2. THE DEVIL: ACCURACY IN COMPUTATIONAL SPECTROSCOPY Accuracy is required to support and complement experiment, to retrieve structural and dynamic information from experimental results, to dissect and quantify the role of different effects on spectroscopic features, and to predict molecular and spectroscopic properties for novel systems. However, in computational spectroscopy, accuracy is synonymous with high computational cost and often with unfeasible calculations. In this section, we address the level of accuracy that can be currently reached by the resolution of the electronic and nuclear Schrödinger equations, thus pointing out the feasibility of computations in terms of molecular complexity and also trying to emphasize when high accuracy is mandatory. The last point is strongly connected with the concept of “target” accuracy: depending on the spectroscopic problem under consideration and/or the final aim of the investigation being undertaken, computations must or must not be pushed toward the limit. However, it should be kept in mind that, for a large part of the spectroscopic studies, going beyond the chemical accuracy (1 kcal/mol) and fulfilling the so-called spectroscopic accuracy (e.g., 1 cm−1 in the field of vibrational spectroscopy) are necessary. To push theory toward such an accuracy, a key point is the choice of the most appropriate methodologies, which are presented in some details in this section. 2.1. Electronic Structure Calculations

To obtain quantitative agreement between experimental and computed spectra, as a starting point, high accuracy is required in the electronic structure calculations that lay at its basis. Therefore, the best possible quantum-chemical (QC) methodologies must be employed; that is, QC calculations should be pushed to the limit in order to determine very accurate equilibrium structures, energies, and properties. The key point is thus to reduce as much as possible the errors due to the truncation of both basis set and wave function, the so-called one- and N-electron errors, respectively. To this purpose, composite schemes, which evaluate the contributions important to reach high accuracy at the best possible level and put them together, have been set up (see, e.g., refs 21−35). For systems not showing a strong multi-configurational character, composite schemes based on coupled-cluster (CC) 8133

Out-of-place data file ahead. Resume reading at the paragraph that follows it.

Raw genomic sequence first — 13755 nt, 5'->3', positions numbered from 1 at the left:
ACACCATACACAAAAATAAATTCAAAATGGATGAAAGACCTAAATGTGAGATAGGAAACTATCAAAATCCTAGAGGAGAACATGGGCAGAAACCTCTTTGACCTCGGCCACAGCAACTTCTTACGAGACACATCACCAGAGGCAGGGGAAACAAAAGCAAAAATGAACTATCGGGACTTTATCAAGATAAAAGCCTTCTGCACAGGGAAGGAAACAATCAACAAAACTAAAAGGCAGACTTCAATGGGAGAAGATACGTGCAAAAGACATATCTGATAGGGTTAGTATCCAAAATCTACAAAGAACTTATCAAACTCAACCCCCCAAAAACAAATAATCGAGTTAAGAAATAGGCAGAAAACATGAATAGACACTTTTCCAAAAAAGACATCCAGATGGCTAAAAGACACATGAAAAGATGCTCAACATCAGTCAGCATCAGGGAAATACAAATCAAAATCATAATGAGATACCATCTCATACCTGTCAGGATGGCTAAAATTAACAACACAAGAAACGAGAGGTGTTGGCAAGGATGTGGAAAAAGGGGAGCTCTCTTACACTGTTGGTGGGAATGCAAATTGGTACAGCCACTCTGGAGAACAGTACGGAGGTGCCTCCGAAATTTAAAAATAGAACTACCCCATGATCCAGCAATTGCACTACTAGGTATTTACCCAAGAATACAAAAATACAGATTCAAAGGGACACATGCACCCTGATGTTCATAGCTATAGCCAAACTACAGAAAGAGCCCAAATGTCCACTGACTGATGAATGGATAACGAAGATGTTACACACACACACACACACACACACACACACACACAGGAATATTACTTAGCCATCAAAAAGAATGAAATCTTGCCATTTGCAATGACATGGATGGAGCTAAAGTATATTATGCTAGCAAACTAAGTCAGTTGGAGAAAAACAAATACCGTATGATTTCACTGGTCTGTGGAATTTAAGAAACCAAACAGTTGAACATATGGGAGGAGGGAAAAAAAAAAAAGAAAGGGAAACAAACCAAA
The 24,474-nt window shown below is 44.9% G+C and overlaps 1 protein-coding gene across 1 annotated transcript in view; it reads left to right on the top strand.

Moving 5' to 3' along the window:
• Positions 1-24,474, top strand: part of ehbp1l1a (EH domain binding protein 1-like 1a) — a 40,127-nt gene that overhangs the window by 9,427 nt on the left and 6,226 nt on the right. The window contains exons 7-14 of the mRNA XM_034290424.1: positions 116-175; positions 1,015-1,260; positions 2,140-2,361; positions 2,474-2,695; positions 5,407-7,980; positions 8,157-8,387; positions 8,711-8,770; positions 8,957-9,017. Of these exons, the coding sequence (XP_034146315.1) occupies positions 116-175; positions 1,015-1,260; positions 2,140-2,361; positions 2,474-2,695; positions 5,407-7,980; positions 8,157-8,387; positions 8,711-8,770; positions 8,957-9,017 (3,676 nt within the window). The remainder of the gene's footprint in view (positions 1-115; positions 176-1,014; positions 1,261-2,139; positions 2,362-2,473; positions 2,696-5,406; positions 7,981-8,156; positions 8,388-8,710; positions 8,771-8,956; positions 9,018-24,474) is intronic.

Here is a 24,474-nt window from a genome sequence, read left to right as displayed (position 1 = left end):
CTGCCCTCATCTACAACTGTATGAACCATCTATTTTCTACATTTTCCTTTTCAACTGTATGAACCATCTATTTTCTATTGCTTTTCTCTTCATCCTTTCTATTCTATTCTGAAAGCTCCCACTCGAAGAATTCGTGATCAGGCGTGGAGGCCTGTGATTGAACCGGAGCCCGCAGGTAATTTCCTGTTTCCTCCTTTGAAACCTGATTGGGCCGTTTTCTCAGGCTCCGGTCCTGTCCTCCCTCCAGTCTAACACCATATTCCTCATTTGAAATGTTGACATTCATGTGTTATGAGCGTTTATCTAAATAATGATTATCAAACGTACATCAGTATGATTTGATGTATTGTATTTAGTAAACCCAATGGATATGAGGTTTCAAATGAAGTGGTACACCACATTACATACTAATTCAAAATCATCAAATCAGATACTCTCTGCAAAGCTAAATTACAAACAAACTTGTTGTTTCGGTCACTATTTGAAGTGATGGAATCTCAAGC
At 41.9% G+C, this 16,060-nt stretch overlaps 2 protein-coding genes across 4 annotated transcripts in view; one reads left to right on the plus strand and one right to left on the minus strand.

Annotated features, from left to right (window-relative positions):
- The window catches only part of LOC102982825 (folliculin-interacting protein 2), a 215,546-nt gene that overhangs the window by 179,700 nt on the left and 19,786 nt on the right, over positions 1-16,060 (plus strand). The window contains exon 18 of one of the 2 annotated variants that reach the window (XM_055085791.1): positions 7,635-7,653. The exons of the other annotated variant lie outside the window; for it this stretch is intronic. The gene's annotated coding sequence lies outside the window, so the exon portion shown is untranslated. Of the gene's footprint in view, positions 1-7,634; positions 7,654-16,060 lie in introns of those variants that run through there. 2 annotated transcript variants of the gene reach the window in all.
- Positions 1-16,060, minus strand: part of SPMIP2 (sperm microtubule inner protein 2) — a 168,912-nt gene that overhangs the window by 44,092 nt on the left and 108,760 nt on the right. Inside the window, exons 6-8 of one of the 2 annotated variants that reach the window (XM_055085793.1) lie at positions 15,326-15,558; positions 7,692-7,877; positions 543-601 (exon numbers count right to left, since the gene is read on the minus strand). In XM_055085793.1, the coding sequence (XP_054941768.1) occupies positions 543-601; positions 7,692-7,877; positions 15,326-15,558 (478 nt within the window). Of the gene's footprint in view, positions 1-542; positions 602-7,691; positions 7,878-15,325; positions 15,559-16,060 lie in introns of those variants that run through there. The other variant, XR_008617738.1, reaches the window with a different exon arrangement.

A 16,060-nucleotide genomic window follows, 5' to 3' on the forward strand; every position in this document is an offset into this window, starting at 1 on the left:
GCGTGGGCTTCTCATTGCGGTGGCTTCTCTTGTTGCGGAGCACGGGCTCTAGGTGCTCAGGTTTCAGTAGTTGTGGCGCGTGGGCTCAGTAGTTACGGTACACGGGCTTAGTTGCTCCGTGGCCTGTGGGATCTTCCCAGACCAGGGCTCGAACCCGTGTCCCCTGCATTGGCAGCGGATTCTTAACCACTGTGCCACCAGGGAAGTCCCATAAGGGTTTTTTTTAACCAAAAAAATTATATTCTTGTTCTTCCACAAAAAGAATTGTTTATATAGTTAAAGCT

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is interesting to note that a very limited loss of accuracy is obtained when the contributions from the full treatment of triple and quadruple excitations in the cluster expansion are ignored, with the geometrical parameters usually characterized by an accuracy within 0.001−0.002 Å for distances and 0.05− 0.1° for angles (see, e.g., refs 15, 26, 52, and 53). An important note concerning the basis sets to be used in conjunction with the extrapolation to the CBS limit is deserved. It should be pointed out that extrapolative schemes require a hierarchy of basis sets to be used. In addition to those mentioned above, set up by Dunning and co-workers (the cc-p(C)VnZ sets), the ANO basis sets developed by Roos and co-workers54−57 and a recent modification by Claudino and Bartlett58 as well as the pc-X basis sets developed by Jensen and co-workers (see ref 59 and references therein) are available in the literature. Moving to the HEAT protocol, as demonstrated in refs 24, 37, and 38, this theoretical model chemistry is designed to achieve high accuracy for thermochemistry; indeed, it is able to reach the so-called sub-kJ accuracy. This approach is entirely independent of experimental data and does not contain any empirical parameter. For electronic energies, the scheme is analogous to that of eq 1, also accounting for first-order spin− orbit coupling, diagonal Born−Oppenheimer correction, and scalar relativistic effects. This high-accuracy fully non-empirical scheme for theoretical thermochemistry is intimately related to other high-precision protocols such as the Weizmann-3/4 (W3, W4),30,31 focal-point analysis (FPA),21,22 and Feller− Dixon−Peterson (FDP)33 approaches. A simplified version of the HEAT protocol is obtained by retaining only the extrapolation to the CBS limit at the CCSD(T) level and the incorporation of the CV corrections, thus leading to the socalled CCSD(T)/CBS+CV scheme. This approach is rather well tested in the literature (see, e.g., refs 50, 60−62) and was shown to provide results with an accuracy well within 0.5 kcal/ mol. Recently, Kállay and co-workers have proposed a new protocol aiming at fulfilling chemical accuracy at a moderate computational cost.63 The starting point of this approach, named diet-HEAT-F12, is the HEAT protocol itself. To reduce the computational cost, the explicitly correlated CCSD(T)F1264,65 method is combined with conventional CC methods up to perturbative treatment of quadruple excitations; furthermore, the HF-SCF/CBS limit is replaced by the CABS-HF/cc-pVQZ-F12 level, where CABS stands for complementary auxiliary basis set singles corrections. The diet-HEAT-F12 protocol is not too dissimilar from the W3F12 scheme.66 Indeed, the explicitly correlated CCSD(T)-F12 methods, and in particular the simplified versions that allow for reducing the computational cost of the F12 contributions, provide a faster convergence to the CBS limit, thus permitting a reduction of the computational costs associated with the extrapolation to the CBS limit within composite schemes. In passing we note that other model chemistry methods for thermochemistry have been developed so far, such as Gn (where n = 2, 3, or 4, with different modifications being available; see refs 67 and 68 and references therein) and CBS-x (where x = 4, 4M, q, Q, or QB3; see refs 23 and 69 and references therein). However, we do not address these in detail because, while they fulfill chemical accuracy, they are not suitable for obtaining spectroscopic accuracy and they involve a few empirical parameters. Concerning reference values, the Active Thermochemical Tables (ATcT)70−72 approach is a novel paradigm in thermochemistry based on constructing, analyzing, adjusting, and solving a thermochemical network